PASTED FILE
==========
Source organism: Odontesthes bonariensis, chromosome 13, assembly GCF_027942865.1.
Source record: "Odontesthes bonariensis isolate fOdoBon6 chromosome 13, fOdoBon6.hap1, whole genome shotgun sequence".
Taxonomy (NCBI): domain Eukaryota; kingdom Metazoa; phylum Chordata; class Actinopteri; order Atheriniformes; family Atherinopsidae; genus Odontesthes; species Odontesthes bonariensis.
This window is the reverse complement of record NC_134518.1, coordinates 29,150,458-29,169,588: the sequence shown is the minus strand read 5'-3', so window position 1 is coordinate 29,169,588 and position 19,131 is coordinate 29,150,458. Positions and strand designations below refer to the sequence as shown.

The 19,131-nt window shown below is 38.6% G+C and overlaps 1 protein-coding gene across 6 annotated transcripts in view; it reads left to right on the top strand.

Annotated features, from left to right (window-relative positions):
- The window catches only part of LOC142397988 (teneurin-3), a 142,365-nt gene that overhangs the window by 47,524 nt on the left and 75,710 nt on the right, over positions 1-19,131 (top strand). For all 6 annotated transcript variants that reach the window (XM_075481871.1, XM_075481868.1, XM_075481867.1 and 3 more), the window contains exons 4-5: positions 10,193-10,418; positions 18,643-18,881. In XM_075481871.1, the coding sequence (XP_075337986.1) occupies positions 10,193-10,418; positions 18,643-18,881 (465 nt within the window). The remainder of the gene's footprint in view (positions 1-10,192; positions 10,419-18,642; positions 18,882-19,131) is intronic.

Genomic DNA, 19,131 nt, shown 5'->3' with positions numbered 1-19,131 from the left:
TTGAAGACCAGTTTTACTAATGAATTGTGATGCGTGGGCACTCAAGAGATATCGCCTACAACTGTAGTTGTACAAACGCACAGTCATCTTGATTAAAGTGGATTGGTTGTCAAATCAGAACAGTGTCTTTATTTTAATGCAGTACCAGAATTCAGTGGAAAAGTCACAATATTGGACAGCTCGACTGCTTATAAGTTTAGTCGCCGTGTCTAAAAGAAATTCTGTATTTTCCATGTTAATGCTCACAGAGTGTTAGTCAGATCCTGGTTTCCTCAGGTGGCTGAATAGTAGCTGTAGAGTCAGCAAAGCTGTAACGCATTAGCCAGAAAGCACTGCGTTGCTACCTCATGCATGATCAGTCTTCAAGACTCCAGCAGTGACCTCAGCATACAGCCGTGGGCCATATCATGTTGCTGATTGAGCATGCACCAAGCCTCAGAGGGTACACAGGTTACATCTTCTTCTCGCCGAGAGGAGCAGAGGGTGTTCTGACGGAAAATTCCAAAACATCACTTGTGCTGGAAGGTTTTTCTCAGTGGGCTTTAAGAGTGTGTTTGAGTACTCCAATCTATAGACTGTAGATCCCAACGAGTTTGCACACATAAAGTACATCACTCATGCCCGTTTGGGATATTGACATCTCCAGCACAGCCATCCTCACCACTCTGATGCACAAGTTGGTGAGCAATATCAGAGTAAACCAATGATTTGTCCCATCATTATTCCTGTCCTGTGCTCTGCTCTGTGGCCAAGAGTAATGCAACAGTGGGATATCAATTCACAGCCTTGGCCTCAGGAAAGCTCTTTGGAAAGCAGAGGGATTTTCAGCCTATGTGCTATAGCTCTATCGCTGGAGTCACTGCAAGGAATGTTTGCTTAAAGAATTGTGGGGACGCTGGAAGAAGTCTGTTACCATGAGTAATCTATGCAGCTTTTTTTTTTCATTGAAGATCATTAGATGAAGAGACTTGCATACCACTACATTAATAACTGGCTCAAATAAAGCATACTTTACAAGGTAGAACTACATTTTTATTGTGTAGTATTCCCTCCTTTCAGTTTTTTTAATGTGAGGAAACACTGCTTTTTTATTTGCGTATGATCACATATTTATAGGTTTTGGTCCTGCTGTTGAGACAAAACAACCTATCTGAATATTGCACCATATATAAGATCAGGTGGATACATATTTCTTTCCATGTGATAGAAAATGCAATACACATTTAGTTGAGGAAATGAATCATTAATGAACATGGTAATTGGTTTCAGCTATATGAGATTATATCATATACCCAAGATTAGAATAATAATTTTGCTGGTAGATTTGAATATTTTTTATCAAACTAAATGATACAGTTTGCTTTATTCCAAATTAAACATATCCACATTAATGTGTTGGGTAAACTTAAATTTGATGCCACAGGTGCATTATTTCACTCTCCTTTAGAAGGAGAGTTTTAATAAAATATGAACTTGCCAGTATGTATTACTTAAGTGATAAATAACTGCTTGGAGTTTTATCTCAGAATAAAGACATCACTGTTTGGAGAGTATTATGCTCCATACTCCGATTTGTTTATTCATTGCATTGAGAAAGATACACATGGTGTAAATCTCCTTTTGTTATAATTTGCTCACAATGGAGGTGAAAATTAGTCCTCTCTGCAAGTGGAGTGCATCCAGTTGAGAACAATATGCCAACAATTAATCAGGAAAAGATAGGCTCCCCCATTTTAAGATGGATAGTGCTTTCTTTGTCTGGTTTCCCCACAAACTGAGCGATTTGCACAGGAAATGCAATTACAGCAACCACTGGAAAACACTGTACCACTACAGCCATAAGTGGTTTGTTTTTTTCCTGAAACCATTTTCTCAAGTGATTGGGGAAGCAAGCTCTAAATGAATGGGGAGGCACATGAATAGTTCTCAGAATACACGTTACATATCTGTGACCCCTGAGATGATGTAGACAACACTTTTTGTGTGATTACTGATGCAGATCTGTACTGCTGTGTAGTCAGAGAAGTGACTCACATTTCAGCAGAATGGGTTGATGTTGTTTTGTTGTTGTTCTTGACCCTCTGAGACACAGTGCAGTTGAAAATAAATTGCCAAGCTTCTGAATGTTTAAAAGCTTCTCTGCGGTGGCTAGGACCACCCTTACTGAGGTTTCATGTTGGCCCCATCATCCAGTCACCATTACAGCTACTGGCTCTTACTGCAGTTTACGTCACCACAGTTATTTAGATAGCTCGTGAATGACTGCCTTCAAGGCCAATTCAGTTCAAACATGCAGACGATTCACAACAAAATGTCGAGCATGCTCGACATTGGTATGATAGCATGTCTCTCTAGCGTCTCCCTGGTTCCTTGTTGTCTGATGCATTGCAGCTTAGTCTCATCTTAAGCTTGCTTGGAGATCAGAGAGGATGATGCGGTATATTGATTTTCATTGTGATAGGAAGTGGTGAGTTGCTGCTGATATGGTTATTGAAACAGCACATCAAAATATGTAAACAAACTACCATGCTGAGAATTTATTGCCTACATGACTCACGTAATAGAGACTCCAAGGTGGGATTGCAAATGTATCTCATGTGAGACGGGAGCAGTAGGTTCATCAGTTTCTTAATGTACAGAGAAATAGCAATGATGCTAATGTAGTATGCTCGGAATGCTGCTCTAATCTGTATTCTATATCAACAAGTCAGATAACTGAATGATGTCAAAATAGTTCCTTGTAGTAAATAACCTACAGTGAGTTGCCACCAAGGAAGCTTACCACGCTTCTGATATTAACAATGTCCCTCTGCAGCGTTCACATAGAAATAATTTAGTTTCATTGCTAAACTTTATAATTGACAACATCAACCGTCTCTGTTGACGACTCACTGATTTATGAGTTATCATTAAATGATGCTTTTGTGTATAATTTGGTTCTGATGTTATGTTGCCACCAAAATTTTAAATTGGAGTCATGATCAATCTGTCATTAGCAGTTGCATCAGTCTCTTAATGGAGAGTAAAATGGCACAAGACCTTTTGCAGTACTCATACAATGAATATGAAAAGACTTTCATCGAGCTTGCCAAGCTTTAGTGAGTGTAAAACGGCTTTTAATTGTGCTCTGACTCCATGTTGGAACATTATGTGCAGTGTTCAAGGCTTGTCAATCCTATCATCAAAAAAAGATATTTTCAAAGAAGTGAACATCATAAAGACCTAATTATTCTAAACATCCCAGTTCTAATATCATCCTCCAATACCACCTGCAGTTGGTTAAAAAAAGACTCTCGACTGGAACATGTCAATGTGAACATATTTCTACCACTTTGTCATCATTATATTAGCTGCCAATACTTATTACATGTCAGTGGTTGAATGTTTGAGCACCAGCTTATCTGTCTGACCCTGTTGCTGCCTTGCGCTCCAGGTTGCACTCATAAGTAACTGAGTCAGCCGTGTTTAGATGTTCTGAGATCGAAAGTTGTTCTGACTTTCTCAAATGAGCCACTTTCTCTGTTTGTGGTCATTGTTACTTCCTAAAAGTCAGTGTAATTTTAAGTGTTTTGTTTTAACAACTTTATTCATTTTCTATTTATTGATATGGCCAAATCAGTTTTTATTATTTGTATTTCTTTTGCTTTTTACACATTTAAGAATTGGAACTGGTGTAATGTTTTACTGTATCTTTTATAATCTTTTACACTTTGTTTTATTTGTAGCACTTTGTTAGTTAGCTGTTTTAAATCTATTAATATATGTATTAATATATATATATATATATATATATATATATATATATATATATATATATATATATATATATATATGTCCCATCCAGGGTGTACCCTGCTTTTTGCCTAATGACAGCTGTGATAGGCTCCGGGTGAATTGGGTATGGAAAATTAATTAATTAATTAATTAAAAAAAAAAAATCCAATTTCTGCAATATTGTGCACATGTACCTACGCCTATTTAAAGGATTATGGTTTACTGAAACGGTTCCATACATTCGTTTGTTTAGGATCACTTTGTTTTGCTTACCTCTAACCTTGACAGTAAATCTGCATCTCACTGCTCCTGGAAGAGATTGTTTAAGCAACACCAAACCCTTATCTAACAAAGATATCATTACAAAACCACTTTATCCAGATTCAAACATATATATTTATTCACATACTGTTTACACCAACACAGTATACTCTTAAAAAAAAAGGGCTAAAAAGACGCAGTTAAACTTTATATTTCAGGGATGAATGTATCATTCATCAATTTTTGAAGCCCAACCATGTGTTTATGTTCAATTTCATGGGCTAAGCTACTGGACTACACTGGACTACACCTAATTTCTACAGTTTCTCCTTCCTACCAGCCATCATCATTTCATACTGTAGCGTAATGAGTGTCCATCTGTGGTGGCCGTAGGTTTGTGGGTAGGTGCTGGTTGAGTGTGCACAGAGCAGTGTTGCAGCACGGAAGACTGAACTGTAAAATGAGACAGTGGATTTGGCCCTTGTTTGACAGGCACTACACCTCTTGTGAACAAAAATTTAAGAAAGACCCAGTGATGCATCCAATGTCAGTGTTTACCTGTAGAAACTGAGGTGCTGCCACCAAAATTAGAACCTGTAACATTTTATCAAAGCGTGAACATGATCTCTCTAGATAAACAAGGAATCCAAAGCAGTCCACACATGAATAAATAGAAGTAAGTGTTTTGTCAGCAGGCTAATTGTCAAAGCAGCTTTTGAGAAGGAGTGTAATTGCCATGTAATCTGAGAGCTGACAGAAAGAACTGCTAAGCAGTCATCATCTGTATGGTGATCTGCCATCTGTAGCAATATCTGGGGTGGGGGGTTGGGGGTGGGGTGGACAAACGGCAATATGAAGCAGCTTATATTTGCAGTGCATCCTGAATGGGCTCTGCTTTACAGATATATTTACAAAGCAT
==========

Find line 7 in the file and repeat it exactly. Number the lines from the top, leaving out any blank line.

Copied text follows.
- The window catches only part of LOC142397988 (teneurin-3), a 142,365-nt gene that overhangs the window by 47,524 nt on the left and 75,710 nt on the right, over positions 1-19,131 (top strand). For all 6 annotated transcript variants that reach the window (XM_075481871.1, XM_075481868.1, XM_075481867.1 and 3 more), the window contains exons 4-5: positions 10,193-10,418; positions 18,643-18,881. In XM_075481871.1, the coding sequence (XP_075337986.1) occupies positions 10,193-10,418; positions 18,643-18,881 (465 nt within the window). The remainder of the gene's footprint in view (positions 1-10,192; positions 10,419-18,642; positions 18,882-19,131) is intronic.